Madonna lilies mingle with white cosmos in a stunning centrepiece arrangement.


And the colours! I loved this planting of smoke bush (possibly  Cotinus coggygria ‘Royal Purple’and Euphorbia (I don’t know the variety nameparticularly combined with the blue posts and the red window frames.


The blue posts hold a wire grid that keeps all the foliage upright. The smokebush is probably pruned annually to keep it at that height.


Formal geometric lines can make a garden predictable, but that’s not the case at Broadwoodside. In this garden nothing can be taken at face value. A stone plinth, just the right height to sit on, held a mock-Latin inscription that made me scratch my head. (Only as I was writing this piece did I figure it out.)


Remove the spaces between the words to find a rare place to rest at.
Remove the spaces between the words to decipher the Dalrymple’s attitude towards their resting place. The date 2006 is when renovations were completed.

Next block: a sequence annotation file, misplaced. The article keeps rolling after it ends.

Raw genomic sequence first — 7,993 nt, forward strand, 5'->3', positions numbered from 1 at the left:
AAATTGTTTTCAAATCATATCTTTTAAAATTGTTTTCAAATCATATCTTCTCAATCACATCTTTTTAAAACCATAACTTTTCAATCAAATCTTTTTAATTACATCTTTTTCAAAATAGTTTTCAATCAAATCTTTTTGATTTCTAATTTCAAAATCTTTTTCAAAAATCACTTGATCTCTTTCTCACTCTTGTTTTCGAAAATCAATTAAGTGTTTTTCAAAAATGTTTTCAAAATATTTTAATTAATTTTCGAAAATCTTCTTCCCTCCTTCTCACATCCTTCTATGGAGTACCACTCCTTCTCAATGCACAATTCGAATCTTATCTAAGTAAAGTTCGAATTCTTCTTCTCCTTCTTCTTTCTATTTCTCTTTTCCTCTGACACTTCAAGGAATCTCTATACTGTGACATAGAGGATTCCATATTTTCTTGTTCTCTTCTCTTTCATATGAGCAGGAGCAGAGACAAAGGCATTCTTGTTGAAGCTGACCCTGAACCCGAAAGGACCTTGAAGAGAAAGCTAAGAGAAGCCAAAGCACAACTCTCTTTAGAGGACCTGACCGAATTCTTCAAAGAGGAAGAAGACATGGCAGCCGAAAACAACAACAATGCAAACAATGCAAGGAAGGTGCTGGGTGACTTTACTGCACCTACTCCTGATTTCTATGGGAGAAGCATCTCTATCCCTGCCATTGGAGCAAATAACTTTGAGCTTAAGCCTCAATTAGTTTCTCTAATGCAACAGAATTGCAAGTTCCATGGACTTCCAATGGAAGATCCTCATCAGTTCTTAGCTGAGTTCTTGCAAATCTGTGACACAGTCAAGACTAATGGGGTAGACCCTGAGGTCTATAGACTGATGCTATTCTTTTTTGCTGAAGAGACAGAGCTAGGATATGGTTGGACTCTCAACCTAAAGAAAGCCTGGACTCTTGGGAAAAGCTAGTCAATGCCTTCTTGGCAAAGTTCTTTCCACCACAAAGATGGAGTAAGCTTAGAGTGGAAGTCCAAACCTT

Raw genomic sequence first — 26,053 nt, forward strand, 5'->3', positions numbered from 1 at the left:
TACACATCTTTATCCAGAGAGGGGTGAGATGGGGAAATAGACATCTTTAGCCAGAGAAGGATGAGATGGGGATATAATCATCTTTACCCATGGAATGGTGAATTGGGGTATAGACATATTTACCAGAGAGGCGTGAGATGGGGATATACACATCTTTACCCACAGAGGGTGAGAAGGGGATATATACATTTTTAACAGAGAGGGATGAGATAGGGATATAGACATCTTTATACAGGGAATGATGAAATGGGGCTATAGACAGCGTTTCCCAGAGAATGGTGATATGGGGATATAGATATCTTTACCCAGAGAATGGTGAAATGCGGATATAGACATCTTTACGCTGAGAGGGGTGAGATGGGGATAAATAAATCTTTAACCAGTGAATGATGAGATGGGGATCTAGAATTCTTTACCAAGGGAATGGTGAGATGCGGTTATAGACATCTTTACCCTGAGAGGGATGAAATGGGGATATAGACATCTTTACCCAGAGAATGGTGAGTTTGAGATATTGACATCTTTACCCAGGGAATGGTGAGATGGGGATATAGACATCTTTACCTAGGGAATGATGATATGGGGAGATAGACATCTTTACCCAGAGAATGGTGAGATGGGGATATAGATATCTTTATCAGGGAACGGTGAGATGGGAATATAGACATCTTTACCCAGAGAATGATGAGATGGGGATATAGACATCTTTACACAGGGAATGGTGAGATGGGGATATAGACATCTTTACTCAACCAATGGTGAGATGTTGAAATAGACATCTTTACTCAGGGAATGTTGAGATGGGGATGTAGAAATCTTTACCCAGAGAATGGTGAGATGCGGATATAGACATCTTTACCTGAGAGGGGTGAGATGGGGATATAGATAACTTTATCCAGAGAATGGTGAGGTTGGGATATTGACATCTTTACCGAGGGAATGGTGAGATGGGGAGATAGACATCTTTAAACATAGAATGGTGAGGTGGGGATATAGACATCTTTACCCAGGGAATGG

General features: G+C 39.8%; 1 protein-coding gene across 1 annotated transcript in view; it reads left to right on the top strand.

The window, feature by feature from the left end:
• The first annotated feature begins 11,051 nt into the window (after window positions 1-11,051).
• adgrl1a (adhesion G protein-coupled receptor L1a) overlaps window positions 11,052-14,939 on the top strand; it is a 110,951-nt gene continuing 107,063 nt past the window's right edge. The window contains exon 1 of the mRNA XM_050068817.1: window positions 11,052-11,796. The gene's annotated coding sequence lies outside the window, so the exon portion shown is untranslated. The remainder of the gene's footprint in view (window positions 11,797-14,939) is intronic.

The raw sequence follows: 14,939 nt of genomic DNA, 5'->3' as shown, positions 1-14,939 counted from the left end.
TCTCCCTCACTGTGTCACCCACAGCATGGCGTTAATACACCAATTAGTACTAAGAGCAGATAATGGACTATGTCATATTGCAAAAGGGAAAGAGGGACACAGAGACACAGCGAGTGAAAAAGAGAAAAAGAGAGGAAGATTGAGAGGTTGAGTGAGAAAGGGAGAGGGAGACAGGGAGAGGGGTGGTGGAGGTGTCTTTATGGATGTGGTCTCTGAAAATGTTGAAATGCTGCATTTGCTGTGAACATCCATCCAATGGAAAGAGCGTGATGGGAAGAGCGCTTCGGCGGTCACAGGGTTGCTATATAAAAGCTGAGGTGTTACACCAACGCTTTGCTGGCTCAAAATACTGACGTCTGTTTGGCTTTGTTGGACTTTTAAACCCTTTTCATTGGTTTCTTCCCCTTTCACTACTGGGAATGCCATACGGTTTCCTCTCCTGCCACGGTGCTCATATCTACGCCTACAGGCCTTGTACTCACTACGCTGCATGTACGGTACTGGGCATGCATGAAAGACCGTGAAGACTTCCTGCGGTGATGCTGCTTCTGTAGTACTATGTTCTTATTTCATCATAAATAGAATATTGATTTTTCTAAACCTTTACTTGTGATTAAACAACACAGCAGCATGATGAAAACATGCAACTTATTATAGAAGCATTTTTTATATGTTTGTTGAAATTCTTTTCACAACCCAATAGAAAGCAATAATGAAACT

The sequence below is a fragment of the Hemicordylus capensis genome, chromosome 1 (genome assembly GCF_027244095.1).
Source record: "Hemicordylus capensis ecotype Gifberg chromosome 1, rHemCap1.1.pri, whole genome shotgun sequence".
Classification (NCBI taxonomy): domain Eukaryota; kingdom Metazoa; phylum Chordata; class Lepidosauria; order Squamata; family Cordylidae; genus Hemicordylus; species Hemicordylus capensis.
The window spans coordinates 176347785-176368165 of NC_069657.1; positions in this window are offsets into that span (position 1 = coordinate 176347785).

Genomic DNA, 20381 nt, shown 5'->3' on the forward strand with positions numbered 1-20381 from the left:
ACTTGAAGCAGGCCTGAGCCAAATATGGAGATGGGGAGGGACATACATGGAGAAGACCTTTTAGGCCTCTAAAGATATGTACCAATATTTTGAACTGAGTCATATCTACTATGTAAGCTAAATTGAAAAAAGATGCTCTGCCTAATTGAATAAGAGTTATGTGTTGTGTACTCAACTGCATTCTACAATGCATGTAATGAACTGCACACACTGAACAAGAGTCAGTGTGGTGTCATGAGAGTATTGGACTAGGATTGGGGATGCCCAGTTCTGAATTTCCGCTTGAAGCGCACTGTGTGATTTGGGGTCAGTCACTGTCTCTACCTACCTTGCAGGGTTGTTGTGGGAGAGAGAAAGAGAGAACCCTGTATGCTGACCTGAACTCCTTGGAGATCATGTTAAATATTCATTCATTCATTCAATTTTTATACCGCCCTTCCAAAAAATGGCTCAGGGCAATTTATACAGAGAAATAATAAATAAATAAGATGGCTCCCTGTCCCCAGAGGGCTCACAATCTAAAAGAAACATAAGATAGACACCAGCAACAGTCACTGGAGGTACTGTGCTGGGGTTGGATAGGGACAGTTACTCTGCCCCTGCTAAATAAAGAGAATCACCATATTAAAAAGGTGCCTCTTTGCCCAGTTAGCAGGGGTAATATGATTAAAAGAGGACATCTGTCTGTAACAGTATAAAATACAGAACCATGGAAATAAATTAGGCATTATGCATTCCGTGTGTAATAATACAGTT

Classical references abound, but they aren’t treated too seriously.


Is someone mocking the classics? Surely not.
Is this horned god Pan or some other deity? Is he a generic Greek style nude? A crazy Michelangelo-inspired David with yoyo instead of rock? Or is someone simply having a bit of fun? The yoyo and string appear to be later additions.


Kenneth Cox, writing last year in Scotland for Gardeners called Broadwoodside “one of Scotland’s finest contemporary private gardens…” This year, Garden Design Journal described it as a garden that “employs all the classical devices of symmetry, perspective and precise alignment  … in such a witty fashion that the familiar becomes fresh and exciting.”

I agree. This is a garden to admire and to inspire. A garden worth returning to.

The International Garden Festival at Métis, Québec

July 14th, 2014 | 5 Comments »
Edward Lutyens once said that a garden "should have a backbone -- a central idea beautifully phrased." The central and beautifully phrased idea of the International Garden Festival at the Reford Gardens in Métis, Québec is to offer garden installations that challenge conventional ideas of what a garden is -- or can be.For the past 15 years the festival has been a showcase for innovation and delight. Featuring designers from Korea, Spain, Switzerland, Holland, France, the United States and Canada, this year's Festival presents 22 contemporary gardens that "invite visitors